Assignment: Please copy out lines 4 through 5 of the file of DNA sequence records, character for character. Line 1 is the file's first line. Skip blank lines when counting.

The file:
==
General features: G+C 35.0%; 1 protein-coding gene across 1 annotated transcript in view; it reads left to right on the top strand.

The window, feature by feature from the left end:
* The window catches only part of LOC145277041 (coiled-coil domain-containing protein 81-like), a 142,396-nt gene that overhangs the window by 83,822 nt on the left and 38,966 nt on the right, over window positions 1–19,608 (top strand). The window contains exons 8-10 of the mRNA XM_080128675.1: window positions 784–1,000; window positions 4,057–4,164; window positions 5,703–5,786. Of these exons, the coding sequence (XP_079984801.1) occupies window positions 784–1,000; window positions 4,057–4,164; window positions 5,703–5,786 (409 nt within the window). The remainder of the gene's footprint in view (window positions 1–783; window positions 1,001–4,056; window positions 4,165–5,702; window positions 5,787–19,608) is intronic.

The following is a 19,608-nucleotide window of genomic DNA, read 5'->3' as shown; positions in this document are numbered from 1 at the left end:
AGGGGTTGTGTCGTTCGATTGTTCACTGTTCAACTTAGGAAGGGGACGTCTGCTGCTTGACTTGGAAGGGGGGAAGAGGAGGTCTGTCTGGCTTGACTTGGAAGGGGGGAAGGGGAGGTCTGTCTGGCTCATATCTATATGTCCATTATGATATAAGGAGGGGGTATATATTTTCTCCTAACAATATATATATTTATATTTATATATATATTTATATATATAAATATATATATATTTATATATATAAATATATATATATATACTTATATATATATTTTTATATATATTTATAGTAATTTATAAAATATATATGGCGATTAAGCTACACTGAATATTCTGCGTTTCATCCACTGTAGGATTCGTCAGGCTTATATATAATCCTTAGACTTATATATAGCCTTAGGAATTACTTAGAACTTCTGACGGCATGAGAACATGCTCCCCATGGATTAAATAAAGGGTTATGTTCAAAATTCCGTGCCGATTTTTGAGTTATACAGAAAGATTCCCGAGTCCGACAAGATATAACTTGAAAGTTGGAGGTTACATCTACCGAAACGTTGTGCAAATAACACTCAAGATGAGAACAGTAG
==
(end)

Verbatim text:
The following is a 19,608-nucleotide window of genomic DNA, read 5'->3' as shown; positions in this document are numbered from 1 at the left end:
AGGGGTTGTGTCGTTCGATTGTTCACTGTTCAACTTAGGAAGGGGACGTCTGCTGCTTGACTTGGAAGGGGGGAAGAGGAGGTCTGTCTGGCTTGACTTGGAAGGGGGGAAGGGGAGGTCTGTCTGGCTCATATCTATATGTCCATTATGATATAAGGAGGGGGTATATATTTTCTCCTAACAATATATATATTTATATTTATATATATATTTATATATATAAATATATATATATTTATATATATAAATATATATATATATACTTATATATATATTTTTATATATATTTATAGTAATTTATAAAATATATATGGCGATTAAGCTACACTGAATATTCTGCGTTTCATCCACTGTAGGATTCGTCAGGCTTATATATAATCCTTAGACTTATATATAGCCTTAGGAATTACTTAGAACTTCTGACGGCATGAGAACATGCTCCCCATGGATTAAATAAAGGGTTATGTTCAAAATTCCGTGCCGATTTTTGAGTTATACAGAAAGATTCCCGAGTCCGACAAGATATAACTTGAAAGTTGGAGGTTACATCTACCGAAACGTTGTGCAAATAACACTCAAGATGAGAACAGTAG